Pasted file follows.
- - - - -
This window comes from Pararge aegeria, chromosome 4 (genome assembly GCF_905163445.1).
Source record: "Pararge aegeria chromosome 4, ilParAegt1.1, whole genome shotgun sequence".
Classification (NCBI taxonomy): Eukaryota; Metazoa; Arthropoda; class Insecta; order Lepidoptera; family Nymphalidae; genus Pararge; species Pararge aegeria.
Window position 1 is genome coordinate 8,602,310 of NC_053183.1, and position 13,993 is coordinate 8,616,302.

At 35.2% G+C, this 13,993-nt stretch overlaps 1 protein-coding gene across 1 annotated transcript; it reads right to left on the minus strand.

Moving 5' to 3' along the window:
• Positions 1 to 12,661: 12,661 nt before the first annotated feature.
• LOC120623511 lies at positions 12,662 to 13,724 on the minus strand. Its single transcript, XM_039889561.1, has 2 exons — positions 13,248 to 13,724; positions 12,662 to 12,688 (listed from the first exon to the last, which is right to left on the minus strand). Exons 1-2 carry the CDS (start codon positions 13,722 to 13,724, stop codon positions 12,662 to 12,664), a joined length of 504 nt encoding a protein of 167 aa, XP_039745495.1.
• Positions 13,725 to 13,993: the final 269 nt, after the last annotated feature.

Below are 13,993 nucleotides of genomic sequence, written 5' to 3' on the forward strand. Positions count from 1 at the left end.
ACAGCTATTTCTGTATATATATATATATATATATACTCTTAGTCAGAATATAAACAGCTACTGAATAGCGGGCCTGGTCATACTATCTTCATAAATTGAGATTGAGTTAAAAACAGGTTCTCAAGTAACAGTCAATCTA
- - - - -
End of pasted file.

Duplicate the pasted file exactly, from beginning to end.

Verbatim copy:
This window comes from Pararge aegeria, chromosome 4 (genome assembly GCF_905163445.1).
Source record: "Pararge aegeria chromosome 4, ilParAegt1.1, whole genome shotgun sequence".
Classification (NCBI taxonomy): Eukaryota; Metazoa; Arthropoda; class Insecta; order Lepidoptera; family Nymphalidae; genus Pararge; species Pararge aegeria.
Window position 1 is genome coordinate 8,602,310 of NC_053183.1, and position 13,993 is coordinate 8,616,302.

At 35.2% G+C, this 13,993-nt stretch overlaps 1 protein-coding gene across 1 annotated transcript; it reads right to left on the minus strand.

Moving 5' to 3' along the window:
• Positions 1 to 12,661: 12,661 nt before the first annotated feature.
• LOC120623511 lies at positions 12,662 to 13,724 on the minus strand. Its single transcript, XM_039889561.1, has 2 exons — positions 13,248 to 13,724; positions 12,662 to 12,688 (listed from the first exon to the last, which is right to left on the minus strand). Exons 1-2 carry the CDS (start codon positions 13,722 to 13,724, stop codon positions 12,662 to 12,664), a joined length of 504 nt encoding a protein of 167 aa, XP_039745495.1.
• Positions 13,725 to 13,993: the final 269 nt, after the last annotated feature.

Below are 13,993 nucleotides of genomic sequence, written 5' to 3' on the forward strand. Positions count from 1 at the left end.
ACAGCTATTTCTGTATATATATATATATATATATACTCTTAGTCAGAATATAAACAGCTACTGAATAGCGGGCCTGGTCATACTATCTTCATAAATTGAGATTGAGTTAAAAACAGGTTCTCAAGTAACAGTCAATCTA